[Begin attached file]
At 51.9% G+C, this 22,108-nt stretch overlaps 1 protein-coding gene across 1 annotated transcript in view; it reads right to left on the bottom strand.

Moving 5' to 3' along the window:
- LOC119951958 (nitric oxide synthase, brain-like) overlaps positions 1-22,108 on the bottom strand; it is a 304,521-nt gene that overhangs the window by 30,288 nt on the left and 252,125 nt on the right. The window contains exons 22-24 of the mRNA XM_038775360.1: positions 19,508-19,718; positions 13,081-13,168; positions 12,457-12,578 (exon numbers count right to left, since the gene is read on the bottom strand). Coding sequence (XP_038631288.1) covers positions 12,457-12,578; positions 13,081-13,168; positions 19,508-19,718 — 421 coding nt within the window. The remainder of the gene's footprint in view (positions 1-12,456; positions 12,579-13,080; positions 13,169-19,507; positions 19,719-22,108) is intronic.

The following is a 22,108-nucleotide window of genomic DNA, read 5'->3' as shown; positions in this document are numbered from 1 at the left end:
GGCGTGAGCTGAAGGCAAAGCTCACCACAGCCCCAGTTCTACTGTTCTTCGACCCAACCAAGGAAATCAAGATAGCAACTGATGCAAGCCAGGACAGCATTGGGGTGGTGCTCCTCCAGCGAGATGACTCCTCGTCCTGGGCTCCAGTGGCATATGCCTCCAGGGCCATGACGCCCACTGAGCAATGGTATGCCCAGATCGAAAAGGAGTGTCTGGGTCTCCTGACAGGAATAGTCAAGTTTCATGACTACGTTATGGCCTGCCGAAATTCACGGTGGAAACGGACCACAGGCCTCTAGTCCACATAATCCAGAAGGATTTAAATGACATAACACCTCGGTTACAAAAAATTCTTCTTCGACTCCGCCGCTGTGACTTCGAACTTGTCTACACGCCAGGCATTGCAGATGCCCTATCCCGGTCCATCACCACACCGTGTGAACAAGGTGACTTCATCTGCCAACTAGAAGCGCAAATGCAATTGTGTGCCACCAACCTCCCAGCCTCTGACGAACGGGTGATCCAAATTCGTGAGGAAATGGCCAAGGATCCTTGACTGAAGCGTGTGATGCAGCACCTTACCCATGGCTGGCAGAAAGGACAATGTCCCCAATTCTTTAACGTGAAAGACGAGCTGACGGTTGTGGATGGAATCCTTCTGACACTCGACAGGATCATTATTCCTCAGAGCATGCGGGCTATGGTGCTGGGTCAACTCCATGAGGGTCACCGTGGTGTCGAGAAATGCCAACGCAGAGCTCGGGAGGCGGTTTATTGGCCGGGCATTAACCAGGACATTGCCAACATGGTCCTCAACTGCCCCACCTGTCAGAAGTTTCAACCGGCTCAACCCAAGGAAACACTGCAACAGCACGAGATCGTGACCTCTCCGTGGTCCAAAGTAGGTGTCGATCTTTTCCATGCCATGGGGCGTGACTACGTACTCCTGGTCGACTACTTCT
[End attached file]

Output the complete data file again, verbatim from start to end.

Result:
At 51.9% G+C, this 22,108-nt stretch overlaps 1 protein-coding gene across 1 annotated transcript in view; it reads right to left on the bottom strand.

Moving 5' to 3' along the window:
- LOC119951958 (nitric oxide synthase, brain-like) overlaps positions 1-22,108 on the bottom strand; it is a 304,521-nt gene that overhangs the window by 30,288 nt on the left and 252,125 nt on the right. The window contains exons 22-24 of the mRNA XM_038775360.1: positions 19,508-19,718; positions 13,081-13,168; positions 12,457-12,578 (exon numbers count right to left, since the gene is read on the bottom strand). Coding sequence (XP_038631288.1) covers positions 12,457-12,578; positions 13,081-13,168; positions 19,508-19,718 — 421 coding nt within the window. The remainder of the gene's footprint in view (positions 1-12,456; positions 12,579-13,080; positions 13,169-19,507; positions 19,719-22,108) is intronic.

The following is a 22,108-nucleotide window of genomic DNA, read 5'->3' as shown; positions in this document are numbered from 1 at the left end:
GGCGTGAGCTGAAGGCAAAGCTCACCACAGCCCCAGTTCTACTGTTCTTCGACCCAACCAAGGAAATCAAGATAGCAACTGATGCAAGCCAGGACAGCATTGGGGTGGTGCTCCTCCAGCGAGATGACTCCTCGTCCTGGGCTCCAGTGGCATATGCCTCCAGGGCCATGACGCCCACTGAGCAATGGTATGCCCAGATCGAAAAGGAGTGTCTGGGTCTCCTGACAGGAATAGTCAAGTTTCATGACTACGTTATGGCCTGCCGAAATTCACGGTGGAAACGGACCACAGGCCTCTAGTCCACATAATCCAGAAGGATTTAAATGACATAACACCTCGGTTACAAAAAATTCTTCTTCGACTCCGCCGCTGTGACTTCGAACTTGTCTACACGCCAGGCATTGCAGATGCCCTATCCCGGTCCATCACCACACCGTGTGAACAAGGTGACTTCATCTGCCAACTAGAAGCGCAAATGCAATTGTGTGCCACCAACCTCCCAGCCTCTGACGAACGGGTGATCCAAATTCGTGAGGAAATGGCCAAGGATCCTTGACTGAAGCGTGTGATGCAGCACCTTACCCATGGCTGGCAGAAAGGACAATGTCCCCAATTCTTTAACGTGAAAGACGAGCTGACGGTTGTGGATGGAATCCTTCTGACACTCGACAGGATCATTATTCCTCAGAGCATGCGGGCTATGGTGCTGGGTCAACTCCATGAGGGTCACCGTGGTGTCGAGAAATGCCAACGCAGAGCTCGGGAGGCGGTTTATTGGCCGGGCATTAACCAGGACATTGCCAACATGGTCCTCAACTGCCCCACCTGTCAGAAGTTTCAACCGGCTCAACCCAAGGAAACACTGCAACAGCACGAGATCGTGACCTCTCCGTGGTCCAAAGTAGGTGTCGATCTTTTCCATGCCATGGGGCGTGACTACGTACTCCTGGTCGACTACTTCT